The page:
Africanized honeybees (AHB), Apis mellifera scutellata, are the hybrid offspring resulting from the crossing of domestic or naturalized honeybees (Apis mellifera) of European descent and descendants of the more aggressive African honeybee strain, A. m. scutellata, that was intentionally brought to the New world for cultivation and later accidentally released to the environment. They are sometimes dramatically referred to as "killer bees."African honeybees have bodies that are covered in fuzz with an abdomen that is ringed with black stripes. They are very similar in appearance to European honeybees, although they are slightly smaller (Kaplan 2004, ISSG 2005).
- APHIS. 1993. Africanized honey bee fact sheet. Document FACTS-05. Available online.
- Abramson C.I., Aquino I.S., Azeredo G.A., and J.M. Price. 1997. Some preliminary studies on the ability of Africanized honey bees (Apis mellifera L.) to tolerate cold temperatures when placed inside a refrigerator. Psychological Reports 81:707-718.
- Breed M.D. 2003. Animal Behavior. Online textbook available online.
- Camazine S. and R. Morse. 1988. The Africanized Honeybee. American Scientist 76:465-471.
- Collins A.M. 2006. Sperm storage in Apis mellifera, proteomics, genomics and technology. Invited Symposia Presentation, International Union for the Study of Social Insects (IUSSI) 2006 Congress. Abstract available online.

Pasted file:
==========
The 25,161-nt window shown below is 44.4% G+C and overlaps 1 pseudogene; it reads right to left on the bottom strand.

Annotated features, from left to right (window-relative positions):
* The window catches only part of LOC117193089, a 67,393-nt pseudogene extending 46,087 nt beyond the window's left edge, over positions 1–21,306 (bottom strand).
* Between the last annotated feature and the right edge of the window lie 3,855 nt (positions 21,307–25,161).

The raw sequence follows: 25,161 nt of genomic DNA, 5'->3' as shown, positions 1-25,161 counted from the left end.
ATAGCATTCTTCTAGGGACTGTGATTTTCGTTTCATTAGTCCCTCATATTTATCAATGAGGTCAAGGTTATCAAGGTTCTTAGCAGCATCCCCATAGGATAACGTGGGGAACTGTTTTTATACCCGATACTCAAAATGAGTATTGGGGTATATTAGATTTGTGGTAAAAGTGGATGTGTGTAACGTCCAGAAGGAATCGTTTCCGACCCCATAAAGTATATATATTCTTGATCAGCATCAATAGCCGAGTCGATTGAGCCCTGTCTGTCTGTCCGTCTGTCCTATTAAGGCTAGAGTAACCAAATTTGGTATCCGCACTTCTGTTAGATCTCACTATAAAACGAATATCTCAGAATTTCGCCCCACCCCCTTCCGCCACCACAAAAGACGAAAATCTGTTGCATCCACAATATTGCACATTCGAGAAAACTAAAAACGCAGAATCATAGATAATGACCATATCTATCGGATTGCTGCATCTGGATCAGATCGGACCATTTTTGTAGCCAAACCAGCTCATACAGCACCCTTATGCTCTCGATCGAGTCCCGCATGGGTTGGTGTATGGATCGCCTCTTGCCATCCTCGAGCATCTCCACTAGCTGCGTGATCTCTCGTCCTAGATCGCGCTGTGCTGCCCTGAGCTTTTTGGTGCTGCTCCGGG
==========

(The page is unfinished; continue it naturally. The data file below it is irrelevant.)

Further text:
- Kaplan J.K. 2004. What's buzzing with Africanized honey bees? USDA Agricultural Research Magazine 52:4-8. Available online.
- Kerr W.E. 1967. The history of the introduction of Africanized honey bees to Brazil. South African Bee Journal. 39:3-5.
- Rinderer T.E. 1986. Africanized bees: An overview. American Bee Journal. 126:98-100.
- Sanford M.T. and H.G. Hall. 2005. African honey bee: What you need to know. UF/IFAS Fact Sheet ENY-114. Reviewed: March 1995. Revised: September 2005. Available online.
- Vergara C., Dietz A., and A. Perez-de-Leon. 1993. Female Parasitism of European Honey Bees by Africanized Honey Bee Swarms in Mexico. Scientific American 269: 84-90.
- Villa J.D., Rinderer T.E., and J.A. Stelzer. 2002. Answers to the puzzling distribution of Africanized bees in the United States or "Why are those bees not moving east of Texas?" American Bee Journal 142:480-483.
- Winston M.L. 1992. Killer Bees. The Africanized Honey Bee in the Americas. Harvard University Press, Cambridge, Mass. 176p.
No one has provided updates yet.